How to defend yourself against home invasion
The single most-important item to have handy when an intruder is on the property is a telephone.
Wed, Nov 28, 2012 at 12:40 PM
Have you ever woken to strange noises downstairs? Or seen a shadowy figure walking across the back yard? Are you worried that someday you may open the door to a stranger who pushes his way inside your house?
If so, you may want to prepare for the possibility of a home-invasion robbery.
Luckily, there are many non-lethal options available to deal with that possibility, and non-lethal might be the safest way to go. After all, those menacing shadows behind your house could just be kids taking a shortcut through the neighborhood.
Perhaps the single most-important item to have handy when an intruder is on the property is a telephone.
Telephones and TASERs
"Call 9-1-1 immediately, and then retreat for safety," advised Steve Tuttle of TASER International, the Scottsdale, Ariz.-based company that makes the well-known electric-shock devices.
If you feel you must protect yourself, your family and your property, a TASER or stun gun, especially one that shoots a TASER projectile, is a possible option.
As Tuttle explained, "It allows a 15-foot zone of protection and a 30-second window of opportunity to get to safety."
Check to make sure you're allowed to possess a TASER or stun gun. They're restricted or illegal in eight American states and in most other English-speaking countries.
Sprays, legal and otherwise
Pepper spray directed at the eyes is also an effective method to protect oneself by incapacitating, but not killing, an intruder.
But be sure to get a can that's designed to shoot a stream 15 to 20 feet. Anything closer is not a safe distance, because a now-enraged intruder might be able to reach you.
Pepper spray is legal for personal protection in all American states, with some restrictions, and in the state of Western Australia, but is illegal in most other English-speaking countries.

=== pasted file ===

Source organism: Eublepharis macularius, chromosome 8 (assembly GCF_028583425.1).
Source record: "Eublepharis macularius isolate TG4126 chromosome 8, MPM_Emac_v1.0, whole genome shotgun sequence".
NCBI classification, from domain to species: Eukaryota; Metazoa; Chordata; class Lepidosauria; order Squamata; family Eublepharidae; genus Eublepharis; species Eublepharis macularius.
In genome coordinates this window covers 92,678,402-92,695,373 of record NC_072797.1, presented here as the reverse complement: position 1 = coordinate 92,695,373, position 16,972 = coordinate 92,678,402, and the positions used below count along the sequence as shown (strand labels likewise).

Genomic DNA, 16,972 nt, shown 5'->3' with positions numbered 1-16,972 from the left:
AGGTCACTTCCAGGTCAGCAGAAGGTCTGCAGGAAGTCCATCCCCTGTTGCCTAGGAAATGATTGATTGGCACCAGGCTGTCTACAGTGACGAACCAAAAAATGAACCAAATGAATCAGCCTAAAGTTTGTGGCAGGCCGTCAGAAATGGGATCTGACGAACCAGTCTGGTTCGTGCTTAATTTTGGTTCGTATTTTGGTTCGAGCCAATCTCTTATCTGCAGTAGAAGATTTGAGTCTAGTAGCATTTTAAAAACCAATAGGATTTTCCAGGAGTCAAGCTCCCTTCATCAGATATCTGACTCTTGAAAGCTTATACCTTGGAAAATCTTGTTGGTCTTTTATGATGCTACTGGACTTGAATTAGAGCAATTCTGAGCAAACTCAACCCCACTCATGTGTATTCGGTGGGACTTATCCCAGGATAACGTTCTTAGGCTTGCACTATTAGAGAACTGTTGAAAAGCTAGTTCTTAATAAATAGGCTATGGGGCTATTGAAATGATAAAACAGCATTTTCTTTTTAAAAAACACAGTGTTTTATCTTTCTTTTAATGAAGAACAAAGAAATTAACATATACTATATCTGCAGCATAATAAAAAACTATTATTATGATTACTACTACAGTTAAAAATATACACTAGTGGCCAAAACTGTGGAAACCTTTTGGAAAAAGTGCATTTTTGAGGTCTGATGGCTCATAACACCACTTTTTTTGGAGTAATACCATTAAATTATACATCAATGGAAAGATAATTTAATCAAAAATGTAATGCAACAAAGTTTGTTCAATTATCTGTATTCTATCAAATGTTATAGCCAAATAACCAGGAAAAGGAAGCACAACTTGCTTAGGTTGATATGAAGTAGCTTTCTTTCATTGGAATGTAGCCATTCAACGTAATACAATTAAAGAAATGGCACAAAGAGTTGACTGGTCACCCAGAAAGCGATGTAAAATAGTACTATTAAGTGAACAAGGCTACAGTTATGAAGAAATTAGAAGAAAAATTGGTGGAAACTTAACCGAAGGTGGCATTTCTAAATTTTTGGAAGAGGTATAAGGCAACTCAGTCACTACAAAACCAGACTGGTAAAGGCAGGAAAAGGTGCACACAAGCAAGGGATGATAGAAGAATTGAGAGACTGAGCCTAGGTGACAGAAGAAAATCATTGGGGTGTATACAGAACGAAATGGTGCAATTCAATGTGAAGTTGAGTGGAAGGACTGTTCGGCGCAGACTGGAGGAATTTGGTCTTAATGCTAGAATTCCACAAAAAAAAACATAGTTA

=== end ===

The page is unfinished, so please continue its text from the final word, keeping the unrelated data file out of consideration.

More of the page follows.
Some people recommend wasp and hornet spray, which also shoots a long, tight stream, as a cheaper and more effective alternative to pepper spray.
But bear in mind that using insecticide as a weapon, even in self-defense, breaches federal and many state regulations.
Insecticide hasn't been tested for safety on human targets, and you may be liable for any injury the assailant suffers.
Furthermore, there's little evidence that wasp spray can really stop an intruder — and plenty of evidence that pepper spray will.
What not to do
What you don't want to use in case of a home invasion is a baseball bat, a knife or any other weapon that will bring you close to the intruder. The weapon could be grabbed by the intruder and used against you.
Tuttle also gave this advice on how to safely open your door when someone unexpectedly knocks on it:
- Check through your door's peephole or window to see the visitor. If don't know the visitor, or he or she is not in plain sight, call out to confirm his or her identity before opening the door.
- Keep your non-lethal weapon and telephone close by if you decide to answer the door for a stranger.
- Establish a rule with your friends and family to always call before visiting. This way, you can always expect the visit and know that if a knock comes without a prior call, the visitor is most likely a stranger.
Finally, and perhaps most importantly, never try to be a hero — especially if the intruder has a gun.
As the National Crime Prevention Council says, "If someone tries to rob you, give up your property — don't give up your life."
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